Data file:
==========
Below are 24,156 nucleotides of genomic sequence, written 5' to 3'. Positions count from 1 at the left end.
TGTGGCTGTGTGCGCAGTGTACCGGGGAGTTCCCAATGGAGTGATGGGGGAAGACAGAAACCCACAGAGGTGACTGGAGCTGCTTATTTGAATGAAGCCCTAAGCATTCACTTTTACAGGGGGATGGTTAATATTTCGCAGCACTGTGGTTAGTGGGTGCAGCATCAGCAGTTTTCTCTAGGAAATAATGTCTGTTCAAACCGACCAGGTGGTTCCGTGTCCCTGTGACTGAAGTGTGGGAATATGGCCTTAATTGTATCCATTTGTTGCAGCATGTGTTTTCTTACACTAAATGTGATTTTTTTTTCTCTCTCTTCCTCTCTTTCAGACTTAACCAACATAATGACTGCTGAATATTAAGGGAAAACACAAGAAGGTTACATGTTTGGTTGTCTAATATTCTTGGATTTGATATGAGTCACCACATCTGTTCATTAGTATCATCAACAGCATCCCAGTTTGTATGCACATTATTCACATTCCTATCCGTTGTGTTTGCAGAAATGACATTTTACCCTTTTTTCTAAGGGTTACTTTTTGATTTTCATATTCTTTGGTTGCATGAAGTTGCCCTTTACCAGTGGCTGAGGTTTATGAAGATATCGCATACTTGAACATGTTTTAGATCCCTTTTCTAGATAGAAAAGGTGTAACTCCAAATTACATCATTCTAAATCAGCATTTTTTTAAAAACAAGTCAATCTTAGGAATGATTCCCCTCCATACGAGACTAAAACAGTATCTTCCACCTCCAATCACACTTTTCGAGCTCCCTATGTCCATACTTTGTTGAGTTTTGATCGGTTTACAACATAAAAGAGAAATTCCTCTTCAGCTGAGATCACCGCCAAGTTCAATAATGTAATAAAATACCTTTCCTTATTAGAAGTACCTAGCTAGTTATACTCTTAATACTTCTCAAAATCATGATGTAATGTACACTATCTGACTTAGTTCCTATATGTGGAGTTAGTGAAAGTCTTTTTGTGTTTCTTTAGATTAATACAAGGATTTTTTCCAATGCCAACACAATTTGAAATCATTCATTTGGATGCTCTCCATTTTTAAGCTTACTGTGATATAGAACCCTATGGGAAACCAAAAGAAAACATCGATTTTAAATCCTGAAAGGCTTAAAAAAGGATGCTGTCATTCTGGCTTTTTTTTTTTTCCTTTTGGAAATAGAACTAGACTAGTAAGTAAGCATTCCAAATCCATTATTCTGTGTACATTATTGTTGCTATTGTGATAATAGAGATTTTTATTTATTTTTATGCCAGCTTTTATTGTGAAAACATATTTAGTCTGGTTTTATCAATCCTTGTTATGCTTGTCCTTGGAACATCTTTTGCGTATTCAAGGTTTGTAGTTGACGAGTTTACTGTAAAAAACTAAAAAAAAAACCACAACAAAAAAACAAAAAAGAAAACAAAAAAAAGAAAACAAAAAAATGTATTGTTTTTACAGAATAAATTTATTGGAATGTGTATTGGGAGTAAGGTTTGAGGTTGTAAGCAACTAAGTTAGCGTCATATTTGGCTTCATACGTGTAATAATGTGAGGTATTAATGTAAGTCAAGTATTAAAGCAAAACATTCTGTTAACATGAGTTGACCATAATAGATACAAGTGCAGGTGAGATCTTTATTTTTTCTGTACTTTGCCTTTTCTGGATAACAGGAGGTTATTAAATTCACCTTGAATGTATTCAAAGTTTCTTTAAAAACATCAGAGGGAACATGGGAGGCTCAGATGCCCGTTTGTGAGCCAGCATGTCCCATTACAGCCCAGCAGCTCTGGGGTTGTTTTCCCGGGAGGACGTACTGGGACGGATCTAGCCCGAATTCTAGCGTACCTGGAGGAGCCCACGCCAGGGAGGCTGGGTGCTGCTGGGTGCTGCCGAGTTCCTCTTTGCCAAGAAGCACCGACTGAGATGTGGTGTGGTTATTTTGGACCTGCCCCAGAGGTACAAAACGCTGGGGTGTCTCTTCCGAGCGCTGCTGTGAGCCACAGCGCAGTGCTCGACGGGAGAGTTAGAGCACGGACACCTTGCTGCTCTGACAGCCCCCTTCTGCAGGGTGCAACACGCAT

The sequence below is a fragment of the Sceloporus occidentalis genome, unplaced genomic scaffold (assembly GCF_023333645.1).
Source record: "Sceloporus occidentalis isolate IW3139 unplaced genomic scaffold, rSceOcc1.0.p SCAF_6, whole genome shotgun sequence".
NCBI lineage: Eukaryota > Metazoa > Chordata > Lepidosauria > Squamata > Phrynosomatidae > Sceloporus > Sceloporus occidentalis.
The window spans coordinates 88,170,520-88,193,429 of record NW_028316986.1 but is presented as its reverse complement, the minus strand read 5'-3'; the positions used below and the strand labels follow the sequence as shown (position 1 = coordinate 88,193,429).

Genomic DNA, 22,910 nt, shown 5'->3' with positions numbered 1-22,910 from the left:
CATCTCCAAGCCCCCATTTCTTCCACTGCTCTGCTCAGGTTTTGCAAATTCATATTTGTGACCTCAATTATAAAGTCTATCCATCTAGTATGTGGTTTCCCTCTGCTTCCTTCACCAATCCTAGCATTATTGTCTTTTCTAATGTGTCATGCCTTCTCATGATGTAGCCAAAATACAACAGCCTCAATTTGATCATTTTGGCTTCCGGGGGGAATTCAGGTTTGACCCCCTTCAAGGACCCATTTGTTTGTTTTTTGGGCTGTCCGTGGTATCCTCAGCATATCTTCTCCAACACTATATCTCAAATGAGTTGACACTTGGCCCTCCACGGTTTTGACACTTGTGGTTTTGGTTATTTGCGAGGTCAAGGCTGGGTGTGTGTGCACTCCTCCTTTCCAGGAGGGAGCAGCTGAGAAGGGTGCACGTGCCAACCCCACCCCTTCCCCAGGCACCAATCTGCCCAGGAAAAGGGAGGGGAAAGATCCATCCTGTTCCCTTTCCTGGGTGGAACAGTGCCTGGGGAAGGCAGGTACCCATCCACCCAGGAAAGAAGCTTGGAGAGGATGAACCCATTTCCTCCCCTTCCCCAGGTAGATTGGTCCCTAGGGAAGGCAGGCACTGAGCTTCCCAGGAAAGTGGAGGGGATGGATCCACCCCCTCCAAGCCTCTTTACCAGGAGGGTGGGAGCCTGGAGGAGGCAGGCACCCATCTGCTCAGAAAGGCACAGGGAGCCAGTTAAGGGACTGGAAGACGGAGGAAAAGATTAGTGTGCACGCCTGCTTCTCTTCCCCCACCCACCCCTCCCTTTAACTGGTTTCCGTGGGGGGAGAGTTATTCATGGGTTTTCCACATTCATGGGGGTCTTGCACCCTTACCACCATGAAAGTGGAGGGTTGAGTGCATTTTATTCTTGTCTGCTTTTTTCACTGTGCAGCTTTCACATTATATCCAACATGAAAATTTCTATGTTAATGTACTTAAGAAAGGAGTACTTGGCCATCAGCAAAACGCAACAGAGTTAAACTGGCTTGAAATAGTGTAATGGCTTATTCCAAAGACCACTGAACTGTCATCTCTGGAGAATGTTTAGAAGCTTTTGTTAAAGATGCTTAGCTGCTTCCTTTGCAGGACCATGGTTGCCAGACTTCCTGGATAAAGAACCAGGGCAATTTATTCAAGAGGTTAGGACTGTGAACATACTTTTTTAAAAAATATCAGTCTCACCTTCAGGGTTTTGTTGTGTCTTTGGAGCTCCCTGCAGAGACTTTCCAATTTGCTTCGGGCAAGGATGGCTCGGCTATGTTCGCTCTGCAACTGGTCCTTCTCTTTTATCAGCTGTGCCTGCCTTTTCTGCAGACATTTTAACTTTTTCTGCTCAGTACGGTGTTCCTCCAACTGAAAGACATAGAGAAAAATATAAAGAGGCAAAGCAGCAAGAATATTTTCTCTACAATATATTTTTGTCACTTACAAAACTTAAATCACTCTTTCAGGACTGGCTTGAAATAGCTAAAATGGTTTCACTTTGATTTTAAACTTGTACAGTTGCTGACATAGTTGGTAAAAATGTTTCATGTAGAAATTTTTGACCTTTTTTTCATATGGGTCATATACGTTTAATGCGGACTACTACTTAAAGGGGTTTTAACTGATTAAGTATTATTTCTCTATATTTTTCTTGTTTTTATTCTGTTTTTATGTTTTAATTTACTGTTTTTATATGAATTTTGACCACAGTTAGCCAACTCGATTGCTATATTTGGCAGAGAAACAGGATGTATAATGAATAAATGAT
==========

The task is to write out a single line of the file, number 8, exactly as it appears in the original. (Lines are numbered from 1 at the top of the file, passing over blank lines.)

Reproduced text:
CATCTCCAAGCCCCCATTTCTTCCACTGCTCTGCTCAGGTTTTGCAAATTCATATTTGTGACCTCAATTATAAAGTCTATCCATCTAGTATGTGGTTTCCCTCTGCTTCCTTCACCAATCCTAGCATTATTGTCTTTTCTAATGTGTCATGCCTTCTCATGATGTAGCCAAAATACAACAGCCTCAATTTGATCATTTTGGCTTCCGGGGGGAATTCAGGTTTGACCCCCTTCAAGGACCCATTTGTTTGTTTTTTGGGCTGTCCGTGGTATCCTCAGCATATCTTCTCCAACACTATATCTCAAATGAGTTGACACTTGGCCCTCCACGGTTTTGACACTTGTGGTTTTGGTTATTTGCGAGGTCAAGGCTGGGTGTGTGTGCACTCCTCCTTTCCAGGAGGGAGCAGCTGAGAAGGGTGCACGTGCCAACCCCACCCCTTCCCCAGGCACCAATCTGCCCAGGAAAAGGGAGGGGAAAGATCCATCCTGTTCCCTTTCCTGGGTGGAACAGTGCCTGGGGAAGGCAGGTACCCATCCACCCAGGAAAGAAGCTTGGAGAGGATGAACCCATTTCCTCCCCTTCCCCAGGTAGATTGGTCCCTAGGGAAGGCAGGCACTGAGCTTCCCAGGAAAGTGGAGGGGATGGATCCACCCCCTCCAAGCCTCTTTACCAGGAGGGTGGGAGCCTGGAGGAGGCAGGCACCCATCTGCTCAGAAAGGCACAGGGAGCCAGTTAAGGGACTGGAAGACGGAGGAAAAGATTAGTGTGCACGCCTGCTTCTCTTCCCCCACCCACCCCTCCCTTTAACTGGTTTCCGTGGGGGGAGAGTTATTCATGGGTTTTCCACATTCATGGGGGTCTTGCACCCTTACCACCATGAAAGTGGAGGGTTGAGTGCATTTTATTCTTGTCTGCTTTTTTCACTGTGCAGCTTTCACATTATATCCAACATGAAAATTTCTATGTTAATGTACTTAAGAAAGGAGTACTTGGCCATCAGCAAAACGCAACAGAGTTAAACTGGCTTGAAATAGTGTAATGGCTTATTCCAAAGACCACTGAACTGTCATCTCTGGAGAATGTTTAGAAGCTTTTGTTAAAGATGCTTAGCTGCTTCCTTTGCAGGACCATGGTTGCCAGACTTCCTGGATAAAGAACCAGGGCAATTTATTCAAGAGGTTAGGACTGTGAACATACTTTTTTAAAAAATATCAGTCTCACCTTCAGGGTTTTGTTGTGTCTTTGGAGCTCCCTGCAGAGACTTTCCAATTTGCTTCGGGCAAGGATGGCTCGGCTATGTTCGCTCTGCAACTGGTCCTTCTCTTTTATCAGCTGTGCCTGCCTTTTCTGCAGACATTTTAACTTTTTCTGCTCAGTACGGTGTTCCTCCAACTGAAAGACATAGAGAAAAATATAAAGAGGCAAAGCAGCAAGAATATTTTCTCTACAATATATTTTTGTCACTTACAAAACTTAAATCACTCTTTCAGGACTGGCTTGAAATAGCTAAAATGGTTTCACTTTGATTTTAAACTTGTACAGTTGCTGACATAGTTGGTAAAAATGTTTCATGTAGAAATTTTTGACCTTTTTTTCATATGGGTCATATACGTTTAATGCGGACTACTACTTAAAGGGGTTTTAACTGATTAAGTATTATTTCTCTATATTTTTCTTGTTTTTATTCTGTTTTTATGTTTTAATTTACTGTTTTTATATGAATTTTGACCACAGTTAGCCAACTCGATTGCTATATTTGGCAGAGAAACAGGATGTATAATGAATAAATGAT